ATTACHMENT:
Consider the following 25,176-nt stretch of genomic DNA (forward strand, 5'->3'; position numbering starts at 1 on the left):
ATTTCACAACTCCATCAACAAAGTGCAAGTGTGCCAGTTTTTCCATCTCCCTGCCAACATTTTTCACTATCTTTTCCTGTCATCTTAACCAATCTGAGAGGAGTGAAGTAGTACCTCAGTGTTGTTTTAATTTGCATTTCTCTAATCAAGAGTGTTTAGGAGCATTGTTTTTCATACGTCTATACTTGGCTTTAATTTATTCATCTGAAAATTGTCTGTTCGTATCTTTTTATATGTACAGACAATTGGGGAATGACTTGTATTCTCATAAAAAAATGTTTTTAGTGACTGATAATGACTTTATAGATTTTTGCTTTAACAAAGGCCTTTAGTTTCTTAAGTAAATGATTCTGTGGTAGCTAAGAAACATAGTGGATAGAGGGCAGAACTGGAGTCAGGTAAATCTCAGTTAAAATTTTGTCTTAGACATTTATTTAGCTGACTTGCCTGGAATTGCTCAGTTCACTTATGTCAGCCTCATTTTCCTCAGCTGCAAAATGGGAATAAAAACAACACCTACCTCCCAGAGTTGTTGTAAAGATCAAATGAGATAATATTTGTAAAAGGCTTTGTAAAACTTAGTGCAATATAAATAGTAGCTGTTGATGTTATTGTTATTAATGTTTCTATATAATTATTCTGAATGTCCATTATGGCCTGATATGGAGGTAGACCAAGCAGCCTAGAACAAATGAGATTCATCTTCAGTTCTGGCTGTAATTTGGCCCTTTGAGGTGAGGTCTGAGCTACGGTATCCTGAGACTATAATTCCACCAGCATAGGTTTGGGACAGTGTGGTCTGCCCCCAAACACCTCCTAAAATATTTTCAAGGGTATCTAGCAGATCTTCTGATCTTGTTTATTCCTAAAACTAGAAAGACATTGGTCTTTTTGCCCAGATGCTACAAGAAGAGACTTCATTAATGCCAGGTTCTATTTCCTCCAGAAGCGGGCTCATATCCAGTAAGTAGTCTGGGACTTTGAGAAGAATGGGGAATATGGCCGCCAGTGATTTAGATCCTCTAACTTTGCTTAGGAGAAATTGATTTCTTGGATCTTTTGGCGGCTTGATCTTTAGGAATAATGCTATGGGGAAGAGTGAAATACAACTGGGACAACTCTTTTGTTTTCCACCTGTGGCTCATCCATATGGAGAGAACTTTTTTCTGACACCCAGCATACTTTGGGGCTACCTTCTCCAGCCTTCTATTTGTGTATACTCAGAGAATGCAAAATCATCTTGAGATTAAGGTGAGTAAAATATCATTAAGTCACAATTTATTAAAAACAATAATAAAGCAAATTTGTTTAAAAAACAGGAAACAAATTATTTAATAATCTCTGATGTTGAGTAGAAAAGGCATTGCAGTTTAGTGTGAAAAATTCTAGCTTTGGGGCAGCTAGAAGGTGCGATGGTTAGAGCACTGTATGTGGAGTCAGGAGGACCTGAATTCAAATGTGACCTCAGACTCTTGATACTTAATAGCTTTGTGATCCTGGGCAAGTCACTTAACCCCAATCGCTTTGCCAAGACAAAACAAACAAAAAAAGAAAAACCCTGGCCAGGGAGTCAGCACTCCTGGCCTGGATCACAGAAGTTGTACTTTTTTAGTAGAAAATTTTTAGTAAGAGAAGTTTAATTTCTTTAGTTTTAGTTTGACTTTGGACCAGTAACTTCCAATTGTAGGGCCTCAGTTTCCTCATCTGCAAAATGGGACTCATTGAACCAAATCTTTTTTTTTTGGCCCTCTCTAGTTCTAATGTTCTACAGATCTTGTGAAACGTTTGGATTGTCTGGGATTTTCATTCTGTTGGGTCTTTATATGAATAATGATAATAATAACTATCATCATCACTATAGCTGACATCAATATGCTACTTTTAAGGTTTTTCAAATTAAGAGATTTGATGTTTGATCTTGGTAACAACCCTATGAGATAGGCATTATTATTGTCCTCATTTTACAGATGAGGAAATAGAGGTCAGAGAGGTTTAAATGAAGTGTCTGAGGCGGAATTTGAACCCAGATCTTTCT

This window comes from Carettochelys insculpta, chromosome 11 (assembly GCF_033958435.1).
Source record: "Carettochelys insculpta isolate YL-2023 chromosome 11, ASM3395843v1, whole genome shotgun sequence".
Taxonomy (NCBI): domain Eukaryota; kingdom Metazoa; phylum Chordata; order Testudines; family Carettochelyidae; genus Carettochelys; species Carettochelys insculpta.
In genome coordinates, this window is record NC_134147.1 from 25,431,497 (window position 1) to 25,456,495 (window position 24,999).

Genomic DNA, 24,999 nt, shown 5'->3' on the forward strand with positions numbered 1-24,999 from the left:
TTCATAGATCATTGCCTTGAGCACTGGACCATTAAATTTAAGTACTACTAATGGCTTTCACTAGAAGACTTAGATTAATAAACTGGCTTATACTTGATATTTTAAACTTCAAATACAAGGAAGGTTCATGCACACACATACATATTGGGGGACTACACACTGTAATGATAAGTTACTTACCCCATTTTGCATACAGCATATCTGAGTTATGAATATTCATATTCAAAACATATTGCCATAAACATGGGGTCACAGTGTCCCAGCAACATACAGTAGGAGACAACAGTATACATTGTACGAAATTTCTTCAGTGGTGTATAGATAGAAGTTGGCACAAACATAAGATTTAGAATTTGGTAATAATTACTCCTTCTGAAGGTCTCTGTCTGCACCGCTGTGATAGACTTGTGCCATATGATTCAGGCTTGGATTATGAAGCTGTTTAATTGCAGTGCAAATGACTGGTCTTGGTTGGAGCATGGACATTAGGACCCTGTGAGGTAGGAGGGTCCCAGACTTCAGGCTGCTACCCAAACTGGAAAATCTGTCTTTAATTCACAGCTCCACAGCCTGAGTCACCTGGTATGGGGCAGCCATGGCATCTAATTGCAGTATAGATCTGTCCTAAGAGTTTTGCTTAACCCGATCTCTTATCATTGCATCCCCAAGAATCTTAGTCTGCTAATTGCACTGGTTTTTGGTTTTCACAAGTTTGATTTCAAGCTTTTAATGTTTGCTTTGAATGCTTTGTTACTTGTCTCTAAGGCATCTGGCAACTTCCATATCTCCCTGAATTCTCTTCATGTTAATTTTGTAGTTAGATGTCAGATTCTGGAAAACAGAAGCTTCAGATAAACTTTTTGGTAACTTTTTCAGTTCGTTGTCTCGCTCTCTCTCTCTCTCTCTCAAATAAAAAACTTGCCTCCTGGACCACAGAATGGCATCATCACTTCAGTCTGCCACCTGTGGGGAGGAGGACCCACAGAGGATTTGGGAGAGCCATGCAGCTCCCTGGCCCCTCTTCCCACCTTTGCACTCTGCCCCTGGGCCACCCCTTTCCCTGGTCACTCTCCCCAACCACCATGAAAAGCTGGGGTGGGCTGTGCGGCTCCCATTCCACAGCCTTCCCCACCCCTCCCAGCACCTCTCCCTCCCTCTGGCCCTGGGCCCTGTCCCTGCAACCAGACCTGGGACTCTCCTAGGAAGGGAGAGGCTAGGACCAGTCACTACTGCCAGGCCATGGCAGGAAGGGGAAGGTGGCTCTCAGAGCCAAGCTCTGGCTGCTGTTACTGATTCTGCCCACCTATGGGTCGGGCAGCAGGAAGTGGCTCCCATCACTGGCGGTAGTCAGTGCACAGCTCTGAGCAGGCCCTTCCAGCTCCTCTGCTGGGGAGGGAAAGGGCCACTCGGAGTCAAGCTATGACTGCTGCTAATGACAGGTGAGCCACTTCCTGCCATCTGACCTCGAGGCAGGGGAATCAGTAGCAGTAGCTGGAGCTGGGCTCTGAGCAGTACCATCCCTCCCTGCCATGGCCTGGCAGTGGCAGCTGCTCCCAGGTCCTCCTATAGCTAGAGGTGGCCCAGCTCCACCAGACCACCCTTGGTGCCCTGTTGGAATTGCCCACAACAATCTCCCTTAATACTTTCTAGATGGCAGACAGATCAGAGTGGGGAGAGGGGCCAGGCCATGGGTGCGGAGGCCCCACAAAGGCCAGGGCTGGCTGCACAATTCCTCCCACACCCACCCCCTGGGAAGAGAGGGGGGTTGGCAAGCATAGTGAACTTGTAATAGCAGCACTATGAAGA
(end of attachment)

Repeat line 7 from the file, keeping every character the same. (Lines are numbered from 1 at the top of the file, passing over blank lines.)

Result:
Genomic DNA, 24,999 nt, shown 5'->3' on the forward strand with positions numbered 1-24,999 from the left: